What's Hot in PD?
Maintaining cognitive brain health is a high priority for both people with Parkinson’s disease (PD) and family members. Though many living with Parkinson’s will not develop dementia, mild cognitive issues may emerge in 20 to 50 percent.
We always advise patients to ask their doctor what’s new in Parkinson’s disease (PD). Recently, three leading experts at the Parkinson’s Foundation Center Leadership Conference reviewed the field and updated all attendees on several of the exciting therapies currently being tested by Albert Hung, MD, PhD, Massachusetts General Hospital (MGH); Irene Richard, MD, University of Rochester Medical Center; and Hubert Fernandez, MD, Cleveland Clinic.
A recent study by Inga and colleagues at the Mount Sinai Beth Israel Parkinson’s Foundation Center of Excellence in New York examined the incidence of Parkinson’s disease in inflammatory bowel disease patients.
The recent forecasting estimates for Parkinson’s disease (PD) are staggering. If accurate, the numbers suggest an urgent need to wake up and recognize that we are on the cusp of an emerging pandemic (Okun, 2013).
Parkinson’s disease (PD) specialists have long debated the potential value of Parkinson’s-specific physical therapy. All great medical debates are usually settled by two factors: time and data. In this month’s What’s Hot, we review a paper recently published in Lancet Neurology (Ypinga 2018) that provides insight and data for whether people with Parkinson’s should begin or continue specialized physiotherapy.
Many people with Parkinson’s disease (PD) struggle with gastrointestinal issues. More specifically, the movements of the digestive system (known as gastrointestinal motility).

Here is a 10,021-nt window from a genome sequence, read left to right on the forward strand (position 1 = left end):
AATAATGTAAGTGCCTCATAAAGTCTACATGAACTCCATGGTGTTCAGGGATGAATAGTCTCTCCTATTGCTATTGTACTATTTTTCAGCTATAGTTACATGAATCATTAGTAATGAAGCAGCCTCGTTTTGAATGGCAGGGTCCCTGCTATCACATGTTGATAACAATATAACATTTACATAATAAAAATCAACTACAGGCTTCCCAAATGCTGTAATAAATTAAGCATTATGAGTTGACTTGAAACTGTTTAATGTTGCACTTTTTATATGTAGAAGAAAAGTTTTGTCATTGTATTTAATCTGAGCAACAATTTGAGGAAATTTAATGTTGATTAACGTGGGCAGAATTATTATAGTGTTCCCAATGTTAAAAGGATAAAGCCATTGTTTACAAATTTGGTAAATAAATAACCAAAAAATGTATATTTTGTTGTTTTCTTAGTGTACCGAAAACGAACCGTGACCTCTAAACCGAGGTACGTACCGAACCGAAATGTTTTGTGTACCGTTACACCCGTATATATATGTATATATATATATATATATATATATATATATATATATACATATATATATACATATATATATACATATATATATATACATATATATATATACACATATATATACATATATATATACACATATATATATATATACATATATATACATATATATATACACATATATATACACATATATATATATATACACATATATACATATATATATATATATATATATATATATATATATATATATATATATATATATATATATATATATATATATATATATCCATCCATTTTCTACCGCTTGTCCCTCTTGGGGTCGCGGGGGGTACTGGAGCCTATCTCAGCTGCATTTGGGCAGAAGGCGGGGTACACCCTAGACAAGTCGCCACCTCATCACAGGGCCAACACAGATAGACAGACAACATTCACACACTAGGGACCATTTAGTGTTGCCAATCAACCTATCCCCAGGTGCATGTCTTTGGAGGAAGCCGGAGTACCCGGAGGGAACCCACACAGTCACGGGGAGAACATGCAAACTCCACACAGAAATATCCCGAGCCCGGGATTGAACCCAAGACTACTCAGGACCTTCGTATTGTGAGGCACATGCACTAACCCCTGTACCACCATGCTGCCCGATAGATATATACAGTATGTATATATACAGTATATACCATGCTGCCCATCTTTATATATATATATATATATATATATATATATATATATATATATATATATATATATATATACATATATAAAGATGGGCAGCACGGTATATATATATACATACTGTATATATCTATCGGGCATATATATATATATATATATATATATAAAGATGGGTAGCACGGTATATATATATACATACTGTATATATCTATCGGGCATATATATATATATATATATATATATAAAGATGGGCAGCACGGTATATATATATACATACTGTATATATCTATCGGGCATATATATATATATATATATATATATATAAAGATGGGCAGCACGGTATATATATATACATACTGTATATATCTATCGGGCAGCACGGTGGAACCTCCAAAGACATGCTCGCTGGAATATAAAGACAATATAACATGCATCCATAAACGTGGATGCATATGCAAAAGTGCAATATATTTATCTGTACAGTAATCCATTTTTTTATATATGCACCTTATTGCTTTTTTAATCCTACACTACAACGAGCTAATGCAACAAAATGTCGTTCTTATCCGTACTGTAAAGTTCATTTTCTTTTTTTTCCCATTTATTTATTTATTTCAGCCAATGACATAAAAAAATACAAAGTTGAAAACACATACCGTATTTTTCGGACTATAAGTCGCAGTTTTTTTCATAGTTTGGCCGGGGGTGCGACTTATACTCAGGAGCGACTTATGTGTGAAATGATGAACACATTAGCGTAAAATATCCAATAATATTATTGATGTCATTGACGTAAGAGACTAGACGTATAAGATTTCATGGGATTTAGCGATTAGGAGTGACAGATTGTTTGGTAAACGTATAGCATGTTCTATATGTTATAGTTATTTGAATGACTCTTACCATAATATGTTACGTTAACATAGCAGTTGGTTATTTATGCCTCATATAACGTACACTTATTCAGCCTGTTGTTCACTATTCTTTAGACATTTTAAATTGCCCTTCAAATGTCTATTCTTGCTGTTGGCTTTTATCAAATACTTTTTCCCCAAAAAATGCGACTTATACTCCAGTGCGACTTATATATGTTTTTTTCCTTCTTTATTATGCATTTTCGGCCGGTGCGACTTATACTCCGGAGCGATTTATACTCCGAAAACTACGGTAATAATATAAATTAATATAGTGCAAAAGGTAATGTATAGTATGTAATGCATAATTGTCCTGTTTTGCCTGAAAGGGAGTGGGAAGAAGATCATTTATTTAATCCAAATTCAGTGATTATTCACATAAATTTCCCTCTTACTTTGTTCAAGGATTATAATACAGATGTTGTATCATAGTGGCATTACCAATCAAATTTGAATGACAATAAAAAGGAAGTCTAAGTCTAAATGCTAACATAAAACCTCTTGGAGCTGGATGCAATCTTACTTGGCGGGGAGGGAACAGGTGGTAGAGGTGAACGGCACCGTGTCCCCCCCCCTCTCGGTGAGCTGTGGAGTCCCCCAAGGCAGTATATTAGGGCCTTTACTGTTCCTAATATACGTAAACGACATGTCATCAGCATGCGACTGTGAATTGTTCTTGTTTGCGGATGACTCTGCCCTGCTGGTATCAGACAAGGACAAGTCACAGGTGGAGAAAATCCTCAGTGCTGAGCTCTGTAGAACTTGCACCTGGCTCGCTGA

Mucuna pruriens variant utilis (MP) has long been used as an alternative to over the counter levodopa. MP is a leguminous plant that grows in both tropical and subtropical environments. Hidden in its seed is levodopa, which is the most important medication for a Parkinson’s disease patient. In this month’s What’s Hot we will review the studies supporting MP use and discuss future directions and global implications for this therapy.
Should we consider subcutaneous apomorphine infusions for Parkinson’s disease patients who do not want deep brain stimulation or a A chemical messenger (neurotransmitter) that regulates movement and emotions. pump? There is a growing interest among people with Parkinson’s disease (PD) and families for a “nonsurgical” alternative to
Safinamide (Xadago) was approved by the Food and Drug Administration (FDA) for treatment of Parkinson’s disease (PD) medication fluctuations. Safinamide is a pill that when absorbed in the bloodstream travels to the brain and affects dopaminergic and non-dopaminergic systems.